When I met Maria on a blind date, she lived with a cat named Harley. For five years Harley, an indoor-outdoor cat was part of the family. She had thyroid issues and one day she disappeared forever. Maria asked me if we could get two cats.

We inherited two kittens, born in a barn in April, 2006. Toby and Django quickly became our entertainment. At first, they would fit under all of our low furniture, becoming shelters, perhaps instinctive for hunting, watching everything Maria and I were doing. We bought them stuffed animals and plastic balls. They’d start with all of them in the center of the family room and within minutes the toys would end up under all of the furniture.

Toby’s favorite toy was a felt wool mouse stuffed with some catnip. Not too much, just enough to keep Toby happy. Sometimes the mouse ended up under the couch, but for years it was Toby’s favorite toy. Django was shy and obedient. When we had guests stop over, Django would hide in a pocket in the back of one of our recliner chairs and stay there until the guests left. He stopped hiding at a older age.

Toby was mischievous; one time he managed to get outside. Django came to me crying and I realized what happened. Maria and I chased Toby through neighborhood yards, but he stayed away from us. We projected our anger a little, but we felt more concerned than angry. I decided to sit in the grass in one of the yards and gently call Toby’s name. He slowly came towards me with my outstretched arm low to the ground. I petted him until he could be grabbed. We had to be more careful leaving the Florida room door open, making sure the outer door wasn’t open.

After a year of growing up at that house, we moved to another and the cats adjusted to bigger surroundings. There, the inside doors had lever knobs and Toby learned how to open them. The cats were not allowed in the utility room, so I replaced that knob with a round one. Toby tried with both front paws but could not open that door. It was a pitiful sight to watch. A couple of other knobs were also replaced. Django never attempted to open doors.

When the cats were two and a half years old, we introduced them to third cat, Gibbs. Toby looked down at Gibbs and acted snobbish while Gibbs was still in his carrier. A lot changed when Gibbs was let out. The eight-week old kitten became king of the house. As time passed, all three cats loved and cleaned each other, but at playtime, Gibbs terrorized Toby and Django. The cats were well cared for and spoiled, but the siblings probably slept with one eye open.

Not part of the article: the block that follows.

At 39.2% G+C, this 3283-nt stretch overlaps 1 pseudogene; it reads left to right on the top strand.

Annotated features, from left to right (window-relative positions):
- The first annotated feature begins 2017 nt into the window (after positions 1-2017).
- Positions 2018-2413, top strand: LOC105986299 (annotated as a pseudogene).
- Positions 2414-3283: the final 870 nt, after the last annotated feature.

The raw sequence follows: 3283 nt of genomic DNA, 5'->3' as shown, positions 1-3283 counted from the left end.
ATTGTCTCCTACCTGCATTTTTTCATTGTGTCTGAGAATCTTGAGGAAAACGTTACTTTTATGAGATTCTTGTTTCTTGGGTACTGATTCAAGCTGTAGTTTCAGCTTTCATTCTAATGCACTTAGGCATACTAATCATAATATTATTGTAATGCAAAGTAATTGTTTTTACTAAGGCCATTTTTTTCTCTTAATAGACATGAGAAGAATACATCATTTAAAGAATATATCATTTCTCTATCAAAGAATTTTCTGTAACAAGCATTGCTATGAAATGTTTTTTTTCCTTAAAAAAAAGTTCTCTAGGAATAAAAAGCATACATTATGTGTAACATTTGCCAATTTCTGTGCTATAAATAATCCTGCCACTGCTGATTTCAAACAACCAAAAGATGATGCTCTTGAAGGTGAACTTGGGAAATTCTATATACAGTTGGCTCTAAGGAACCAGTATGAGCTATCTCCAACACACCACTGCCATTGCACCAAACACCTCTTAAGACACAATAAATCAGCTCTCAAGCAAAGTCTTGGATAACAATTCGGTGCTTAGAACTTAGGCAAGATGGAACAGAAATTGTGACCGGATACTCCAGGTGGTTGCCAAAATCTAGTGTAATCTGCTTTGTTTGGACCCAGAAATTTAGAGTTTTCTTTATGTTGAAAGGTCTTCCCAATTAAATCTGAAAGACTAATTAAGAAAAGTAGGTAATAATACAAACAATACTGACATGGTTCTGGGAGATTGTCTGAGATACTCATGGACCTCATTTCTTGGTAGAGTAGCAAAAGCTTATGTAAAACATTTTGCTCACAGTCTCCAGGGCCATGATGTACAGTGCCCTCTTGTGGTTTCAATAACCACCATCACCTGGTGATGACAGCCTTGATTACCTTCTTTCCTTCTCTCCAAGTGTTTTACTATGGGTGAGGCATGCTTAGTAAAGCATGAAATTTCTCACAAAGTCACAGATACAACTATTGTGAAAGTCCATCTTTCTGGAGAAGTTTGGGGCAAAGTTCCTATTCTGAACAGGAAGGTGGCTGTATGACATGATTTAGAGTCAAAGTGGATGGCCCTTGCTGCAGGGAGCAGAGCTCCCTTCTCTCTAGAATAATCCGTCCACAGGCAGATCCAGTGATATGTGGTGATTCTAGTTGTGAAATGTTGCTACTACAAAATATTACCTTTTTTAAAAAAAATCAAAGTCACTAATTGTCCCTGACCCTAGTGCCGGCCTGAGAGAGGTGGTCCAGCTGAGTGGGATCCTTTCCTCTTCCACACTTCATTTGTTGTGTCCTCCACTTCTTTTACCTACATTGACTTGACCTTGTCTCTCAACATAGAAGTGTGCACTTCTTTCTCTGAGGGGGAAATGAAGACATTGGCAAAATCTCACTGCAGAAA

Toby grew to have long legs with a sleek body and Django became real fat. At max, Django weighed twenty-five pounds. One day I noticed that one of the cats was uninating outside of the litter box. There was a vet in the area that took house calls. I suspected it was Toby with a urinary tract infection, but it turned out to be Django with diabetes. We elected to not give Django medication or insulin. He slowly lost weight over the next couple of years.

The three cats survived our move to Florida. Now there was less room to play and Toby and Django were ten years old. We converted the carport into a screen porch and Toby spent most of his time there, maybe to stay away from Gibbs, but Django’s health started declining and perhaps that contributed to Toby’s isolation. Two years later, Django stopped using the litter box. We tried to deal with it but after a month, we took him to a pet care clinic. We were shocked to learn that he was six pounds and all of us decided to put him down. It was sad, but we were expecting this for a while and Toby and Gibbs were doing fine. At first it seemed like Toby would look for Django, but I don’t think he mourned him at all.

A month later Toby started feeling ill. I noticed that the urine in the litter box had a strong ammonia odor, but didn’t think that it was a health issue. Toby stopped eating and drinking. Maria and I figured it was a bug and left Toby alone to recover, occasionally spending time to hold and pet him. At first, Toby would just lay there for hours with his legs under his body, but when he started laying on his side, we decided that a trip to the clinic was necessary.

It was there where we found out that both of Toby’s kidneys were failing. One was already shriveled up and the other was enlarged. Blood work revealed that neither kidney was doing the job and we could not get an encouraging sign from the vet. Sadly, Toby was put to sleep days before he and Django would have turned thirteen. Unlike in Django’s case, we were shocked at the sudden turnaround for Toby.

Today we have Gibbs. Instead of doing the things we did that may have contributed to the siblings dying so young, I put Gibbs on a different diet. We also give him more attention and make sure he’s happy. Caring for one cat is easier than three. People say dogs require much more attention, but that gap is not real wide. Cats deal with alone time better than dogs, but that doesn’t mean they’re independent creatures. No matter how much we loved and pampered for Toby and Django, introducing a third cat was probably not a good idea. That probably affected Gibbs as well. Maria and I have decided that when Gibbs passes away, we will have no more pets. That may not be good for our health either, but we are getting older as well.

Today’s picture is Toby when he was a year old.